Crawdads... bait and breakfast

By Larry Dablemont, Contributing Columnist
Posted 7/19/21

The crawdad is an unusual creature, always looking back where he has been, and going where his isn’t looking. Quite often where he has been appears quite safe and there looms a bass or walleye …

This item is available in full to subscribers.

Please log in to continue

E-mail
Password
Log in

Crawdads... bait and breakfast

Posted

The crawdad is an unusual creature, always looking back where he has been, and going where his isn’t looking. Quite often where he has been appears quite safe and there looms a bass or walleye or catfish where he is going and he winds up not going as far as he thought he would. That’s why the crawdad, or crayfish is you prefer, spends most of his time under rocks. You may be standing in the knee-deep water of a small stream or good-sized creek and not see a crawdad anywhere while there are dozens of them around you. Turn over the rocks and they start scooting off backwards.

I point this out because this is the time of year that bas fishing can be very good if you have a bucket of crawdads and a gentle wind. Drift a crawdad over a point in 15 or 20 feet of water…sometimes a little shallower and sometimes a little deeper, depending on the lake…and you may find out that summer bass are easy. Smallmouth and Kentucky bass are especially fond of crawdads, and they’ll take them any time of day. If you can stand the heat, you can catch bass on crawdads. But really, if you fish them from sundown until about midnight, you’ll have enough success that you won’t have to be out there in the hot sun.

There are things you have to know first. Maybe this is a type of fishing better suited to spinning gear than the traditional bait-casting outfits us big time bass-mastering, lunker-busting, hog-hustlers would ordinarily use, compete with 12 or 14 pound line. Crawdad fishing is finesse fishing, and I like 6 or 8 pound line with medium action spinning gear and a fairly solid rod. You’ve got to set a hook fairly strong and put some pressure on a good bass from time to time. I don’t use a really large hook, a number one or even a number two hook will work, with a light split shot about two or three feet above the crawdad. You want to get the bait down there on the bottom, and move it. A still crawdad is usually a crawdad which gets under a rock and stays there, so if you aren’t drifting over the points, keep the crawdad moving a little to keep him from hiding.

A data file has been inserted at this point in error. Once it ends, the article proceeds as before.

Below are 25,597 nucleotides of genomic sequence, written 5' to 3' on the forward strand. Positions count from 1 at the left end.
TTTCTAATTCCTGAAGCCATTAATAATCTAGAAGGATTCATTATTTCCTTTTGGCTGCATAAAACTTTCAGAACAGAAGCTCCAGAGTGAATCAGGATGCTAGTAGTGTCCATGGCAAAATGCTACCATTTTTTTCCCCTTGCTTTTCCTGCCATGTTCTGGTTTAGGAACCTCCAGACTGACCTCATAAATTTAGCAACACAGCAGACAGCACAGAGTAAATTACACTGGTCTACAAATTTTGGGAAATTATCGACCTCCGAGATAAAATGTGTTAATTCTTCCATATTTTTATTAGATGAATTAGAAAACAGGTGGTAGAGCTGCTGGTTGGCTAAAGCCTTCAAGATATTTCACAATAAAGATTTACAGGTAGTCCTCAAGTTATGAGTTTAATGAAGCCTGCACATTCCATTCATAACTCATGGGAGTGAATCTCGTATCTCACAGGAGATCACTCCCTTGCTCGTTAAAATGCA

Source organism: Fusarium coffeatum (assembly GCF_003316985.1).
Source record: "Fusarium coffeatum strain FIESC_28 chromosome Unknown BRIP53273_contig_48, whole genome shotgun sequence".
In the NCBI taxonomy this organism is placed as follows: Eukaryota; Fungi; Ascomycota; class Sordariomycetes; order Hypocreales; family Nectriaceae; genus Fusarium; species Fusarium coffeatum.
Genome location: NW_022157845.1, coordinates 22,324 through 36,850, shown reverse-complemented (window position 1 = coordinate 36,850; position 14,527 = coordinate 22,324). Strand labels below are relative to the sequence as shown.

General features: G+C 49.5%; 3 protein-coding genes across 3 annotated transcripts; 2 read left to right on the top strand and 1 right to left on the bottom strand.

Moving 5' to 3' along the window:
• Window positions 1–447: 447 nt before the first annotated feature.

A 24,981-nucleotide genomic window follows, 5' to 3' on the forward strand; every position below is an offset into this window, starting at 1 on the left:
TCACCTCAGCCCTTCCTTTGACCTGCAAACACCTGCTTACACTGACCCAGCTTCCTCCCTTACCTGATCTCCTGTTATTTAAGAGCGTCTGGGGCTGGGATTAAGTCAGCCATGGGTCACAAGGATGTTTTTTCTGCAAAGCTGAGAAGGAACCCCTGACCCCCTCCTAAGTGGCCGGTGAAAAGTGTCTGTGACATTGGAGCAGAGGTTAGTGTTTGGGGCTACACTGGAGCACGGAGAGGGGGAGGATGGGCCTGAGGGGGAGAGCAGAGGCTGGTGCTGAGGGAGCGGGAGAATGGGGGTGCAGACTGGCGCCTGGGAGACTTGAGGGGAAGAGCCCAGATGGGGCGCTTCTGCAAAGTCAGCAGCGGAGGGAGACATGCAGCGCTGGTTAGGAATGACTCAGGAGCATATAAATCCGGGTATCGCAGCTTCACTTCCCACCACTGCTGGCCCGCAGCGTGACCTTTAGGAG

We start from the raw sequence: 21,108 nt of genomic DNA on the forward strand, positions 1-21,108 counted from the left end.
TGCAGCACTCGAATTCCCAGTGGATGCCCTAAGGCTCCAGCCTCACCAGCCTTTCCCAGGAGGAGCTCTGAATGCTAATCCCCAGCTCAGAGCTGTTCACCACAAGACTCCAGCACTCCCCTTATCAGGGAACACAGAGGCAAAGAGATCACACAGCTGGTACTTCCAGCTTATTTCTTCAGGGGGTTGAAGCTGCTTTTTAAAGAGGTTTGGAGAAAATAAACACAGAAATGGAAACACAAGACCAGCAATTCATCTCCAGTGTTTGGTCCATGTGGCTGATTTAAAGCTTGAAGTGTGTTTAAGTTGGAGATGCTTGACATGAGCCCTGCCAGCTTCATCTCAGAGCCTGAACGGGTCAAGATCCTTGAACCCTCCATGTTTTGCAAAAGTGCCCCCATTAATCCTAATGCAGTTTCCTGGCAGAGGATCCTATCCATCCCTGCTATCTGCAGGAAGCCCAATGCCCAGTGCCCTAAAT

You hook the crawdad, or crayfish, through the middle of the tail, from the underside of course. And beware of those pincers, they work. Sometimes they can hurt a little, but not usually. If you are the kind of person who calls a crawdad a crawdad, you’ll never notice, but if you call them crayfish, let somebody else handle the crawdads!

Everything eats crawdads, bullfrogs and coons and snakes and fish and wading birds and even humans. They are crustaceans, just like lobsters except different…the main difference being the size. But out in deep water in most of our Ozark rivers and lakes there are some big ones, and they can be caught in specially made crawdad traps baited with raw chicken necks or hot-dogs. And those crawdad tails are delicious when you get those which are big enough to eat.

My old friend and fellow outdoor writer, Jim Spencer, came up here to the Ozarks a few years ago to fish all night with me on my pontoon boat, and be brought with him about 10 pounds of Louisiana crawdads. During the afternoon before we went to the lake, he set up a big pot out on my back deck underneath a big oak tree and boiled those crawdads with seasoning, whole potatoes, whole onions and corn, whole roastin’ ears.

When they were done, he drained all the water and put it all in a big plastic cooler, which in that case of course became a big plastic heater, and I ate so well that night I nearly forgot to fish. It has to be fairly simple to make crawdads delicious, because if you knew Jim Spencer you’d swear he couldn’t make a good baloney sandwich.

Crawdads have to be boiled live, and if they aren’t curled when you peel the tail, don’t eat them. Straight-tailed crawdads, according to Spencer, aren’t good for you.

I caught a nice bass just last week late in the evening using an artificial crawdad and a Carolina rigging, fishing slowly out from a gravel bank that sloped off fairly rapidly. The bass picked it up when I stopped it, and fought hard. She was in 10 or 12 feet of water I suppose, out 30 yards from the bank.

In case you are wondering, a Carolina rig is swivel tied in, about 2 to 3 feet above your plastic lure, with a sliding bullet or barrel-type led weight of an eights to a quarter ounce in size above the swivel which won’t slide down past it, and never gets close to your lure. When a bass picks up the lure, he doesn’t feel the weight, because the line slides. It is a great way to fish with crawdads

Check my website to see information on our new Lightnin’ Ridge Outdoor magazine. Check out the cover on the internet-- www.larrydablemontoutdoors.blogspot.com. It is really unusual. My mailing address is Box 22, Bolivar, Mo 65613 and you can e-mail me at lightninridge47@gmail.com

Comments

No comments on this story | Please log in to comment by clicking here